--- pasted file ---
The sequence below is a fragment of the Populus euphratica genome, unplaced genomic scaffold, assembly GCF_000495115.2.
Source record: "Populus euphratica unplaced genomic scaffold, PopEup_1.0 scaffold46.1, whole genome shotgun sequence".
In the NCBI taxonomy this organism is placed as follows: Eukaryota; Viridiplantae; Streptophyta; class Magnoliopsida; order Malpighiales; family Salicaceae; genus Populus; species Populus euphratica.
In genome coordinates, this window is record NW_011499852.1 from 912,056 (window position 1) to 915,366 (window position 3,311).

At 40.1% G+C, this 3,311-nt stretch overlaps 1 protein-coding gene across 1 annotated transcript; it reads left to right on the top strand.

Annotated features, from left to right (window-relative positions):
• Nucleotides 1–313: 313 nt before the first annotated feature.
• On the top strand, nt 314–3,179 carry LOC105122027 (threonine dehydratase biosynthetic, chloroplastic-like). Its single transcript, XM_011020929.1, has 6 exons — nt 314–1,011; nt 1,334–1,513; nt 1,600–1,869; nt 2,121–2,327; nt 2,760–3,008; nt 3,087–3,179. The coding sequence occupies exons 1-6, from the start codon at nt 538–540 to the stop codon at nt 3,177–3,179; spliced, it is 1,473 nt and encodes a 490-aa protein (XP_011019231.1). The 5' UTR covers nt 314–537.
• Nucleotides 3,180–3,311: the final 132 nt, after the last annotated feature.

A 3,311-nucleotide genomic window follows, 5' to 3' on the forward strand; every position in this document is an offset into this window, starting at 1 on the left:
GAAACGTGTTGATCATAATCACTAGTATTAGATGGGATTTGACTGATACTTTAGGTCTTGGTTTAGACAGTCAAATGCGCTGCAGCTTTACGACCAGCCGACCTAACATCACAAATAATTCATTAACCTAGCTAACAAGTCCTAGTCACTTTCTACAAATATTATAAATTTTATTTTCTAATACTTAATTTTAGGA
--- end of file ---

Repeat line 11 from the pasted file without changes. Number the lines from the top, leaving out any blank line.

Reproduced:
GAAACGTGTTGATCATAATCACTAGTATTAGATGGGATTTGACTGATACTTTAGGTCTTGGTTTAGACAGTCAAATGCGCTGCAGCTTTACGACCAGCCGACCTAACATCACAAATAATTCATTAACCTAGCTAACAAGTCCTAGTCACTTTCTACAAATATTATAAATTTTATTTTCTAATACTTAATTTTAGGA